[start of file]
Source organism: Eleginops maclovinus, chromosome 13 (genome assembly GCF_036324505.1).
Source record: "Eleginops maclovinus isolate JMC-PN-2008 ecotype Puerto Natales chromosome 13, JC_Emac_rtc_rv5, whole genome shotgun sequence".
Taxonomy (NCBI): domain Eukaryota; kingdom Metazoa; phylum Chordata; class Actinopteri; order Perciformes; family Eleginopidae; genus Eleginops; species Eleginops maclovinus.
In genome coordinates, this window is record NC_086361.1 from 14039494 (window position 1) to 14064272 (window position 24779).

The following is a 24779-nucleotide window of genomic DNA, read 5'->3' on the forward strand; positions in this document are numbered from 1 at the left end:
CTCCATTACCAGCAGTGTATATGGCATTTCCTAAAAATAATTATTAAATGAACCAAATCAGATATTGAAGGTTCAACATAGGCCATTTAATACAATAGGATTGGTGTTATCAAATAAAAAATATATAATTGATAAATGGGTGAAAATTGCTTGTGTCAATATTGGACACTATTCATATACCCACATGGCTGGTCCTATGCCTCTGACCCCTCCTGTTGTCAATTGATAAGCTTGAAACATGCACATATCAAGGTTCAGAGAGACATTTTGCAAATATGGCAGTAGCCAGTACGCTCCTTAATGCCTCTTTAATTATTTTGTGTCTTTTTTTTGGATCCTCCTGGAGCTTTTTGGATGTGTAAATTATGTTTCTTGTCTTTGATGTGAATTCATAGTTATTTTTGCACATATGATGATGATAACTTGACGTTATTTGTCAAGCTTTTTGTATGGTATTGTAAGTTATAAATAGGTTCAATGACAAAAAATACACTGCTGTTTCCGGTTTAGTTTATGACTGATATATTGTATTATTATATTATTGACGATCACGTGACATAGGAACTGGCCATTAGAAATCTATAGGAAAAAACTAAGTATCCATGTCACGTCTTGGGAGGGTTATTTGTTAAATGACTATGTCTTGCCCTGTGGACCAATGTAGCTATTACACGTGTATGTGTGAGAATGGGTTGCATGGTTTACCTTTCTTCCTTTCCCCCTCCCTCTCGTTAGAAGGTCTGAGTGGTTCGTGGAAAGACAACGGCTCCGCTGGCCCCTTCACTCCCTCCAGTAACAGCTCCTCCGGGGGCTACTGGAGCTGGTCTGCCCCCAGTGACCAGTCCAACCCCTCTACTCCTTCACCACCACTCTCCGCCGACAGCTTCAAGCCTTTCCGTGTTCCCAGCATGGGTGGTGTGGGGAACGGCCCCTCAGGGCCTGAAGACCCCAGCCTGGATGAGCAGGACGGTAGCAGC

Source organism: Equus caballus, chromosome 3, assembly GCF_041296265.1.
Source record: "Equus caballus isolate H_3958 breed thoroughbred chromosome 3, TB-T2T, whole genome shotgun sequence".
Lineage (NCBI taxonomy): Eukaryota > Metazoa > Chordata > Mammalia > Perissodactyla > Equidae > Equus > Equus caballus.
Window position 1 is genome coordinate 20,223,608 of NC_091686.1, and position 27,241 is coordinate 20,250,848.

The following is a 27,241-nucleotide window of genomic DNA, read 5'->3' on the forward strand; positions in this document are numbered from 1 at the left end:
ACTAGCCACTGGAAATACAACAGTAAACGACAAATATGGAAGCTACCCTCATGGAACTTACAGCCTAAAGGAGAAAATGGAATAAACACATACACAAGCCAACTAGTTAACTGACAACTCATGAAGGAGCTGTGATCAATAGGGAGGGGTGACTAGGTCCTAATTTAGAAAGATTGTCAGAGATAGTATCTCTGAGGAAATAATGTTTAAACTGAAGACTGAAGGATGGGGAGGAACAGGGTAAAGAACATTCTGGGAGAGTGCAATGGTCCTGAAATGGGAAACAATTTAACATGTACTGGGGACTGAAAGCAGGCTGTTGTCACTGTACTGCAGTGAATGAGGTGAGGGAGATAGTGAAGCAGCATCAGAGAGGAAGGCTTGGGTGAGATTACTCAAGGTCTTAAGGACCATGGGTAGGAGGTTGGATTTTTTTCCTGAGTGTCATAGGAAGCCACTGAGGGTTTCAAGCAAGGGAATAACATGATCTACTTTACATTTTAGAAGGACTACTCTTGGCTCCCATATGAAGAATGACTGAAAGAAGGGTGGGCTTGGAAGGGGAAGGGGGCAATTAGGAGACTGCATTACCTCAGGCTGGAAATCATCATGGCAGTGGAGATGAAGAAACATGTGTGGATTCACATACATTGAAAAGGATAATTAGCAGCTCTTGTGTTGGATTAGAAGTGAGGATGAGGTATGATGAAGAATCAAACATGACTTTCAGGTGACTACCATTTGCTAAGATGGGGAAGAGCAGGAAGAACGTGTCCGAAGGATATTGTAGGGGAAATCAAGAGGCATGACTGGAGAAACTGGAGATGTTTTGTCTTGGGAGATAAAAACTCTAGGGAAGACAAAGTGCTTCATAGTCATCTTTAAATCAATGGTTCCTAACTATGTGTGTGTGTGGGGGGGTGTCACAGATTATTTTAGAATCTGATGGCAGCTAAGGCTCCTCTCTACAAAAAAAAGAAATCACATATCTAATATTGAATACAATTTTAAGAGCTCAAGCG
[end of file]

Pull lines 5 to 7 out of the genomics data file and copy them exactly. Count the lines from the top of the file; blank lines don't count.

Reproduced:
The following is a 24779-nucleotide window of genomic DNA, read 5'->3' on the forward strand; positions in this document are numbered from 1 at the left end:
CTCCATTACCAGCAGTGTATATGGCATTTCCTAAAAATAATTATTAAATGAACCAAATCAGATATTGAAGGTTCAACATAGGCCATTTAATACAATAGGATTGGTGTTATCAAATAAAAAATATATAATTGATAAATGGGTGAAAATTGCTTGTGTCAATATTGGACACTATTCATATACCCACATGGCTGGTCCTATGCCTCTGACCCCTCCTGTTGTCAATTGATAAGCTTGAAACATGCACATATCAAGGTTCAGAGAGACATTTTGCAAATATGGCAGTAGCCAGTACGCTCCTTAATGCCTCTTTAATTATTTTGTGTCTTTTTTTTGGATCCTCCTGGAGCTTTTTGGATGTGTAAATTATGTTTCTTGTCTTTGATGTGAATTCATAGTTATTTTTGCACATATGATGATGATAACTTGACGTTATTTGTCAAGCTTTTTGTATGGTATTGTAAGTTATAAATAGGTTCAATGACAAAAAATACACTGCTGTTTCCGGTTTAGTTTATGACTGATATATTGTATTATTATATTATTGACGATCACGTGACATAGGAACTGGCCATTAGAAATCTATAGGAAAAAACTAAGTATCCATGTCACGTCTTGGGAGGGTTATTTGTTAAATGACTATGTCTTGCCCTGTGGACCAATGTAGCTATTACACGTGTATGTGTGAGAATGGGTTGCATGGTTTACCTTTCTTCCTTTCCCCCTCCCTCTCGTTAGAAGGTCTGAGTGGTTCGTGGAAAGACAACGGCTCCGCTGGCCCCTTCACTCCCTCCAGTAACAGCTCCTCCGGGGGCTACTGGAGCTGGTCTGCCCCCAGTGACCAGTCCAACCCCTCTACTCCTTCACCACCACTCTCCGCCGACAGCTTCAAGCCTTTCCGTGTTCCCAGCATGGGTGGTGTGGGGAACGGCCCCTCAGGGCCTGAAGACCCCAGCCTGGATGAGCAGGACGGTAGCAGC

Source organism: Equus caballus, chromosome 3, assembly GCF_041296265.1.